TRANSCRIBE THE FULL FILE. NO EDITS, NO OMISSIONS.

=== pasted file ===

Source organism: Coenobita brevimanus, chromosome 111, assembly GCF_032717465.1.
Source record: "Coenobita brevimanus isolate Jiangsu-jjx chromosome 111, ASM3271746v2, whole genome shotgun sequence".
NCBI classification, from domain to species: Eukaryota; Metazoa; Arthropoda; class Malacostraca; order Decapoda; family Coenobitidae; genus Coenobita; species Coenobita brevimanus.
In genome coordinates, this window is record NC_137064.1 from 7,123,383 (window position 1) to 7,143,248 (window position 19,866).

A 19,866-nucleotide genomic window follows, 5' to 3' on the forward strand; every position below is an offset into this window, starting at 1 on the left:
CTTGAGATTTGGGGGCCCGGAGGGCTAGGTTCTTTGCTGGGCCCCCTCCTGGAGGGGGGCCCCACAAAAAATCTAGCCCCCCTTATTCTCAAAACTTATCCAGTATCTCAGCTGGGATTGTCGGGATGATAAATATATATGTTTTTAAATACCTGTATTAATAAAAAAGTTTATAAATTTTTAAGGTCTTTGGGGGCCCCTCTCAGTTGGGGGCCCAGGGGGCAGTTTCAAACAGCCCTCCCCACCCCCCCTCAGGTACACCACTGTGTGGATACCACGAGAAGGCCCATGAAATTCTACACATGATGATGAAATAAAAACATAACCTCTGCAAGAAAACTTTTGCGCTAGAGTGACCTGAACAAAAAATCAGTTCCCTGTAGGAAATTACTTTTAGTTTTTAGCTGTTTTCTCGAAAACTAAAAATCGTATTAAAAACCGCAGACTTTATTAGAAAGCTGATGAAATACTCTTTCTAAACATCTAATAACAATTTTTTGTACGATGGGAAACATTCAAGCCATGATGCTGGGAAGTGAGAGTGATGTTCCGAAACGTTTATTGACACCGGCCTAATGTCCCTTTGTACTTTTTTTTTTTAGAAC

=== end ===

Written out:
Source organism: Coenobita brevimanus, chromosome 111, assembly GCF_032717465.1.
Source record: "Coenobita brevimanus isolate Jiangsu-jjx chromosome 111, ASM3271746v2, whole genome shotgun sequence".
NCBI classification, from domain to species: Eukaryota; Metazoa; Arthropoda; class Malacostraca; order Decapoda; family Coenobitidae; genus Coenobita; species Coenobita brevimanus.
In genome coordinates, this window is record NC_137064.1 from 7,123,383 (window position 1) to 7,143,248 (window position 19,866).

A 19,866-nucleotide genomic window follows, 5' to 3' on the forward strand; every position below is an offset into this window, starting at 1 on the left:
CTTGAGATTTGGGGGCCCGGAGGGCTAGGTTCTTTGCTGGGCCCCCTCCTGGAGGGGGGCCCCACAAAAAATCTAGCCCCCCTTATTCTCAAAACTTATCCAGTATCTCAGCTGGGATTGTCGGGATGATAAATATATATGTTTTTAAATACCTGTATTAATAAAAAAGTTTATAAATTTTTAAGGTCTTTGGGGGCCCCTCTCAGTTGGGGGCCCAGGGGGCAGTTTCAAACAGCCCTCCCCACCCCCCCTCAGGTACACCACTGTGTGGATACCACGAGAAGGCCCATGAAATTCTACACATGATGATGAAATAAAAACATAACCTCTGCAAGAAAACTTTTGCGCTAGAGTGACCTGAACAAAAAATCAGTTCCCTGTAGGAAATTACTTTTAGTTTTTAGCTGTTTTCTCGAAAACTAAAAATCGTATTAAAAACCGCAGACTTTATTAGAAAGCTGATGAAATACTCTTTCTAAACATCTAATAACAATTTTTTGTACGATGGGAAACATTCAAGCCATGATGCTGGGAAGTGAGAGTGATGTTCCGAAACGTTTATTGACACCGGCCTAATGTCCCTTTGTACTTTTTTTTTTTAGAAC